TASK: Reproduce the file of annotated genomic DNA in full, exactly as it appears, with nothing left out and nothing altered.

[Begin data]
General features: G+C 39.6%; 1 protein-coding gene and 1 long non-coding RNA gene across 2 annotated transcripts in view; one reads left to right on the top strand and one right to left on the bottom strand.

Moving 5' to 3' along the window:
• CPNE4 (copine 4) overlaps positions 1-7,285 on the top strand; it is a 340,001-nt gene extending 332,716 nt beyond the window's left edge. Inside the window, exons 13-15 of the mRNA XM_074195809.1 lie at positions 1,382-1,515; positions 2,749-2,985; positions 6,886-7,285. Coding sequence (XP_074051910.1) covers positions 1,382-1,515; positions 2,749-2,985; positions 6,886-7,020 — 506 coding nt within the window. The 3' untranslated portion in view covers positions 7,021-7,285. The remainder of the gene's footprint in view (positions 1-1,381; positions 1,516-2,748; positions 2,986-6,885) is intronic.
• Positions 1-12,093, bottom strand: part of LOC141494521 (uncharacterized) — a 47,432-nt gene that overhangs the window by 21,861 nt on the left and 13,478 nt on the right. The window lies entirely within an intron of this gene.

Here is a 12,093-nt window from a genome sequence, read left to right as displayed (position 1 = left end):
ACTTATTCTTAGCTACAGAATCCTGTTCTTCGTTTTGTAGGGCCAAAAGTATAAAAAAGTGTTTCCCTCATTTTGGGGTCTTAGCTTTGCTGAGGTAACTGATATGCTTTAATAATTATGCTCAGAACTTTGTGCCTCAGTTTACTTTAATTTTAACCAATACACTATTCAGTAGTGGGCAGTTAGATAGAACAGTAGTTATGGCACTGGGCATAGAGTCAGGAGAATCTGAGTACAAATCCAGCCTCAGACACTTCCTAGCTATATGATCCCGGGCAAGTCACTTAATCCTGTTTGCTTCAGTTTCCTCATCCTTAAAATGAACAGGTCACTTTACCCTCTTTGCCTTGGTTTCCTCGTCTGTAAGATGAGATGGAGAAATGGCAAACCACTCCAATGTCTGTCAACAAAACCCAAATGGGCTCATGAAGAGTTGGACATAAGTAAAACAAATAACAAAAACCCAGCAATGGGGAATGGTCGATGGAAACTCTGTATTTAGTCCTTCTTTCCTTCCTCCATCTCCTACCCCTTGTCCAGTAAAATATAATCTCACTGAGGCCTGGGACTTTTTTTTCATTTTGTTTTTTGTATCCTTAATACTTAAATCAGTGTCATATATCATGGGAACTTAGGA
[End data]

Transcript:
General features: G+C 39.6%; 1 protein-coding gene and 1 long non-coding RNA gene across 2 annotated transcripts in view; one reads left to right on the top strand and one right to left on the bottom strand.

Moving 5' to 3' along the window:
• CPNE4 (copine 4) overlaps positions 1-7,285 on the top strand; it is a 340,001-nt gene extending 332,716 nt beyond the window's left edge. Inside the window, exons 13-15 of the mRNA XM_074195809.1 lie at positions 1,382-1,515; positions 2,749-2,985; positions 6,886-7,285. Coding sequence (XP_074051910.1) covers positions 1,382-1,515; positions 2,749-2,985; positions 6,886-7,020 — 506 coding nt within the window. The 3' untranslated portion in view covers positions 7,021-7,285. The remainder of the gene's footprint in view (positions 1-1,381; positions 1,516-2,748; positions 2,986-6,885) is intronic.
• Positions 1-12,093, bottom strand: part of LOC141494521 (uncharacterized) — a 47,432-nt gene that overhangs the window by 21,861 nt on the left and 13,478 nt on the right. The window lies entirely within an intron of this gene.

Here is a 12,093-nt window from a genome sequence, read left to right as displayed (position 1 = left end):
ACTTATTCTTAGCTACAGAATCCTGTTCTTCGTTTTGTAGGGCCAAAAGTATAAAAAAGTGTTTCCCTCATTTTGGGGTCTTAGCTTTGCTGAGGTAACTGATATGCTTTAATAATTATGCTCAGAACTTTGTGCCTCAGTTTACTTTAATTTTAACCAATACACTATTCAGTAGTGGGCAGTTAGATAGAACAGTAGTTATGGCACTGGGCATAGAGTCAGGAGAATCTGAGTACAAATCCAGCCTCAGACACTTCCTAGCTATATGATCCCGGGCAAGTCACTTAATCCTGTTTGCTTCAGTTTCCTCATCCTTAAAATGAACAGGTCACTTTACCCTCTTTGCCTTGGTTTCCTCGTCTGTAAGATGAGATGGAGAAATGGCAAACCACTCCAATGTCTGTCAACAAAACCCAAATGGGCTCATGAAGAGTTGGACATAAGTAAAACAAATAACAAAAACCCAGCAATGGGGAATGGTCGATGGAAACTCTGTATTTAGTCCTTCTTTCCTTCCTCCATCTCCTACCCCTTGTCCAGTAAAATATAATCTCACTGAGGCCTGGGACTTTTTTTTCATTTTGTTTTTTGTATCCTTAATACTTAAATCAGTGTCATATATCATGGGAACTTAGGA